Research Article

Potential of maize single-cross hybrids for extraction of inbred lines using the mean components and mixed models with microsatellite marker information

Published: October 21, 2008
Genet. Mol. Res. 7 (4) : 1106-1118 DOI: 10.4238/vol7-4gmr491

Abstract

The present study examined the importance of mean (m+a’ and d) components in the performance of single-cross hybrids for the formation of new populations and determined the contribution of the mixed model (best linear unbiased predictor of random effects, BLUP) method associated with molecular markers for the choice of crosses to obtain interpopulation hybrids. Ten single-cross commercial hybrids of different companies were used for this purpose, producing all possible double-cross hybrids through a complete diallel. The hybrids were evaluated in 15 locations in the agricultural year 2005/2006, using randomized complete block design with three repetitions. In three of these locations, estimates of m+a’ and d were obtained. DNA was extracted from the single-cross hybrids and 20 SSR primers were used, nine of which were linked to QTL for yield. There was no correlation between m+a’ of the single-cross hybrids with general combining ability (r = -0.15) inferring that populations with lines with high means do not always produce good hybrids. Also, it was observed that the correlation between the genetic distances with specific combining ability varied from 0.31 to 0.80 in the inter-group hybrids, while in the intra-group hybrids these estimates were low and non-significant. The heritability value obtained by BLUP was high and greater than that obtained by ordinary least squares (h2 = 0.95 and 0.86), confirming the greater selection accuracy by the BLUP method. There were no differences between the accuracy values obtained with microsatellite information and without this information, inferring that there was no advantage of progenitor information on balanced data. It can be concluded that the estimate m+a’ should not be used as a deciding parameter about the potential for extracting lines from a given population. The heritability and accuracy values obtained by BLUP allow the inference that it is possible to predict success in the choice of progenitors to obtain interpopulation hybrids.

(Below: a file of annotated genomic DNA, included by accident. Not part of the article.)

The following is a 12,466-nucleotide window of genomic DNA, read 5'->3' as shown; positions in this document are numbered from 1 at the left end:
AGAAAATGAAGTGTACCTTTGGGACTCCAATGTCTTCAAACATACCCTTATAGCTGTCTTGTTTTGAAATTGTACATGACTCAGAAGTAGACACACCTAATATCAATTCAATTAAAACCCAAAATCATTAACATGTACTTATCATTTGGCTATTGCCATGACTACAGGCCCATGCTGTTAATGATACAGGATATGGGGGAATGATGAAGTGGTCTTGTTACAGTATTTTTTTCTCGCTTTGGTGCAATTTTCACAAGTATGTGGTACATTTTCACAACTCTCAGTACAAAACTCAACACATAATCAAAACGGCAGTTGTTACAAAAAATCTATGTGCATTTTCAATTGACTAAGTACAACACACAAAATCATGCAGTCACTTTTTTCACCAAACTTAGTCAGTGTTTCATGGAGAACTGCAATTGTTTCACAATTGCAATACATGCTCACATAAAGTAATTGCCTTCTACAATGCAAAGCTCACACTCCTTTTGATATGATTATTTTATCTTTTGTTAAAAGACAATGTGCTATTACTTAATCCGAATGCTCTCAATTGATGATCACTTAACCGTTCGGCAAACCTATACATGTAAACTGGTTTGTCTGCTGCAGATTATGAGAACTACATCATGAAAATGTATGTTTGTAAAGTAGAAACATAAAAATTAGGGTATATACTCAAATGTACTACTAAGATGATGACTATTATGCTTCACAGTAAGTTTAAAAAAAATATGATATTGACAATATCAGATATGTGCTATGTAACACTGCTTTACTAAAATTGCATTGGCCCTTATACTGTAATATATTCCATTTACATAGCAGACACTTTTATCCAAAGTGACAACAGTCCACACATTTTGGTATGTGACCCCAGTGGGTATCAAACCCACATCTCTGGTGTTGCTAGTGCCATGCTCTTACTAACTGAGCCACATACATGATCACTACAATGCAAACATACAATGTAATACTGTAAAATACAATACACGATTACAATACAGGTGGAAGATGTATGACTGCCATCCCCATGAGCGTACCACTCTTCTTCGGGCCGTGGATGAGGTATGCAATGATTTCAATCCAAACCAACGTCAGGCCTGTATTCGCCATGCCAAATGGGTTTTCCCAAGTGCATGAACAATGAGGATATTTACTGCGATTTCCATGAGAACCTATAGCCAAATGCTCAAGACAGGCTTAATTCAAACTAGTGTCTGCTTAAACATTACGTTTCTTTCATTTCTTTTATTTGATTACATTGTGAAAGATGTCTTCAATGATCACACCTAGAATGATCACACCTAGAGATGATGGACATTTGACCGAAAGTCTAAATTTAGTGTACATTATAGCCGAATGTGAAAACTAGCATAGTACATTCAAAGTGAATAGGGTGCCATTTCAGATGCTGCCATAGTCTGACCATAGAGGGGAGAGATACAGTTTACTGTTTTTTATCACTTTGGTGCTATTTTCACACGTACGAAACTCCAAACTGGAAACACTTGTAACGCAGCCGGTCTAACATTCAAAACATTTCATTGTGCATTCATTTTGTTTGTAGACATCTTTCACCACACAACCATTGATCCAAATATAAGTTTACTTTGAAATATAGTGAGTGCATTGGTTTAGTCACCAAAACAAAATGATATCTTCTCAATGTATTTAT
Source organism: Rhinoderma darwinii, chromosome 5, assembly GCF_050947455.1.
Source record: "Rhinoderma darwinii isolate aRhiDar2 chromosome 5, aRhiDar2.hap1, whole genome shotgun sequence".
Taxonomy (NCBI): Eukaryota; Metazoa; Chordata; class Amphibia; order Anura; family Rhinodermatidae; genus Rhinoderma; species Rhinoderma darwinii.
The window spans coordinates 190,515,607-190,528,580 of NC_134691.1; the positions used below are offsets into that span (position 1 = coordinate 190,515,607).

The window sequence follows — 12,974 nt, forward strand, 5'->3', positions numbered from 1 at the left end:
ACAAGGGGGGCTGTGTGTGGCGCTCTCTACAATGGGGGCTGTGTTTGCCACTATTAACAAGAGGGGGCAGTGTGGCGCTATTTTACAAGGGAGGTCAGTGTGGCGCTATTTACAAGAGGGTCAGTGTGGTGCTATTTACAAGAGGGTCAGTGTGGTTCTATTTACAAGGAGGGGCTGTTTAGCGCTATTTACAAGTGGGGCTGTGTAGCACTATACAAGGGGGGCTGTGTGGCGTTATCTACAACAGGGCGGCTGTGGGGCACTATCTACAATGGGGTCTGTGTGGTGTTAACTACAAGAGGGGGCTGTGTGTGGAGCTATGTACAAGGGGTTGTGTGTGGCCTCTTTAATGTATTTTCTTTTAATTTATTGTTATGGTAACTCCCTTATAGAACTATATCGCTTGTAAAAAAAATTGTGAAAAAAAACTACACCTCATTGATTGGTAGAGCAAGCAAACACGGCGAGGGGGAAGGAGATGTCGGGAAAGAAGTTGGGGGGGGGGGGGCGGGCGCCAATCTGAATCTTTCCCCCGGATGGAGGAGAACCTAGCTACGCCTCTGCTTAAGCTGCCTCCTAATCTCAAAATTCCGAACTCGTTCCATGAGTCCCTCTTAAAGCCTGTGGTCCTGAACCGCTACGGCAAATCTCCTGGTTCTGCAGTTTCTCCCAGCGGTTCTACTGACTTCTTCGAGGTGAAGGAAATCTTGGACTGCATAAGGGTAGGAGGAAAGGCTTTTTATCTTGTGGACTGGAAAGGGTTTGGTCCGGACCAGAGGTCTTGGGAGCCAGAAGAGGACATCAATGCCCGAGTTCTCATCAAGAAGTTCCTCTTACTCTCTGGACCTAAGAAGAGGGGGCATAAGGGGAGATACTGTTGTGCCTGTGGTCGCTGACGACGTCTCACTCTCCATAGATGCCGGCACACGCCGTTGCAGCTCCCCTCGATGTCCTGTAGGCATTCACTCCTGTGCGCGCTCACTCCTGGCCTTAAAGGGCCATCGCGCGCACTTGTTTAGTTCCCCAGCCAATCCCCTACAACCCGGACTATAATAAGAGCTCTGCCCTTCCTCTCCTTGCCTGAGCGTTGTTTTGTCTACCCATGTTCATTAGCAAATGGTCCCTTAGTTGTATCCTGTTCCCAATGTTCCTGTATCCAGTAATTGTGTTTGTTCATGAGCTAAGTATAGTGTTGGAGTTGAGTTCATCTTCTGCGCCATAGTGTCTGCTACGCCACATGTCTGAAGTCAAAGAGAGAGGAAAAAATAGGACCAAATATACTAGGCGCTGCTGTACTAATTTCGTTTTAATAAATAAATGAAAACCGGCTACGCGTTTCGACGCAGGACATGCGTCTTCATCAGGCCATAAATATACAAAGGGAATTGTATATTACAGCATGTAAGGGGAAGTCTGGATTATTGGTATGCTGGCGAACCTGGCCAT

The present study examined the importance of mean (m+a’ and d) components in the performance of single-cross hybrids for the formation of new populations and determined the contribution of the mixed model (best linear unbiased predictor of random effects, BLUP) method associated with molecular markers for the choice of crosses to obtain interpopulation hybrids. Ten single-cross commercial hybrids of different companies were used for this purpose, producing all possible double-cross hybrids through a complete diallel. The hybrids were evaluated in 15 locations in the agricultural year 2005/2006, using randomized complete block design with three repetitions. In three of these locations, estimates of m+a’ and d were obtained. DNA was extracted from the single-cross hybrids and 20 SSR primers were used, nine of which were linked to QTL for yield. There was no correlation between m+a’ of the single-cross hybrids with general combining ability (r = -0.15) inferring that populations with lines with high means do not always produce good hybrids. Also, it was observed that the correlation between the genetic distances with specific combining ability varied from 0.31 to 0.80 in the inter-group hybrids, while in the intra-group hybrids these estimates were low and non-significant. The heritability value obtained by BLUP was high and greater than that obtained by ordinary least squares (h2 = 0.95 and 0.86), confirming the greater selection accuracy by the BLUP method. There were no differences between the accuracy values obtained with microsatellite information and without this information, inferring that there was no advantage of progenitor information on balanced data. It can be concluded that the estimate m+a’ should not be used as a deciding parameter about the potential for extracting lines from a given population. The heritability and accuracy values obtained by BLUP allow the inference that it is possible to predict success in the choice of progenitors to obtain interpopulation hybrids.